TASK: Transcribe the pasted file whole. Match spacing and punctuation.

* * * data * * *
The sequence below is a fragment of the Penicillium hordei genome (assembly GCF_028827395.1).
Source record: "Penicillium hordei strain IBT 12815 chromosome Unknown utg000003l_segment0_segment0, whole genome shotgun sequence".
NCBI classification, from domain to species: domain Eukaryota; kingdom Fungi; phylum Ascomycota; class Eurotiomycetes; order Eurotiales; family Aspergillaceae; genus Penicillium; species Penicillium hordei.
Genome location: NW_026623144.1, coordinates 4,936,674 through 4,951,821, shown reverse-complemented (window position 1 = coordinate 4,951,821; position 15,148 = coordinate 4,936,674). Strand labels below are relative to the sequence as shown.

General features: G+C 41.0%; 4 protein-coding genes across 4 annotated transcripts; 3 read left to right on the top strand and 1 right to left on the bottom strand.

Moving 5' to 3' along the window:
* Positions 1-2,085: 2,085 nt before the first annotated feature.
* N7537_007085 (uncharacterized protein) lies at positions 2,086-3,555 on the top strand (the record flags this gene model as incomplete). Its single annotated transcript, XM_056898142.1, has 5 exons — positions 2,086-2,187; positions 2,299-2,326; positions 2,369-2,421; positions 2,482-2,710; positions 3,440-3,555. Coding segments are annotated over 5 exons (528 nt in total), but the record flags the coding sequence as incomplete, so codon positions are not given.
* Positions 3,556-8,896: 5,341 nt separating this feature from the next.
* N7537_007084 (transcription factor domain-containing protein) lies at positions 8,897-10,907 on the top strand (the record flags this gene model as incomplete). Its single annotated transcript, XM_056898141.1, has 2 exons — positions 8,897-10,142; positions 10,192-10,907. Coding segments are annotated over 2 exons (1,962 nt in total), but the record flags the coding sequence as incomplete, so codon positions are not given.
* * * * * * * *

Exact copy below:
The sequence below is a fragment of the Penicillium hordei genome (assembly GCF_028827395.1).
Source record: "Penicillium hordei strain IBT 12815 chromosome Unknown utg000003l_segment0_segment0, whole genome shotgun sequence".
NCBI classification, from domain to species: domain Eukaryota; kingdom Fungi; phylum Ascomycota; class Eurotiomycetes; order Eurotiales; family Aspergillaceae; genus Penicillium; species Penicillium hordei.
Genome location: NW_026623144.1, coordinates 4,936,674 through 4,951,821, shown reverse-complemented (window position 1 = coordinate 4,951,821; position 15,148 = coordinate 4,936,674). Strand labels below are relative to the sequence as shown.

General features: G+C 41.0%; 4 protein-coding genes across 4 annotated transcripts; 3 read left to right on the top strand and 1 right to left on the bottom strand.

Moving 5' to 3' along the window:
* Positions 1-2,085: 2,085 nt before the first annotated feature.
* N7537_007085 (uncharacterized protein) lies at positions 2,086-3,555 on the top strand (the record flags this gene model as incomplete). Its single annotated transcript, XM_056898142.1, has 5 exons — positions 2,086-2,187; positions 2,299-2,326; positions 2,369-2,421; positions 2,482-2,710; positions 3,440-3,555. Coding segments are annotated over 5 exons (528 nt in total), but the record flags the coding sequence as incomplete, so codon positions are not given.
* Positions 3,556-8,896: 5,341 nt separating this feature from the next.
* N7537_007084 (transcription factor domain-containing protein) lies at positions 8,897-10,907 on the top strand (the record flags this gene model as incomplete). Its single annotated transcript, XM_056898141.1, has 2 exons — positions 8,897-10,142; positions 10,192-10,907. Coding segments are annotated over 2 exons (1,962 nt in total), but the record flags the coding sequence as incomplete, so codon positions are not given.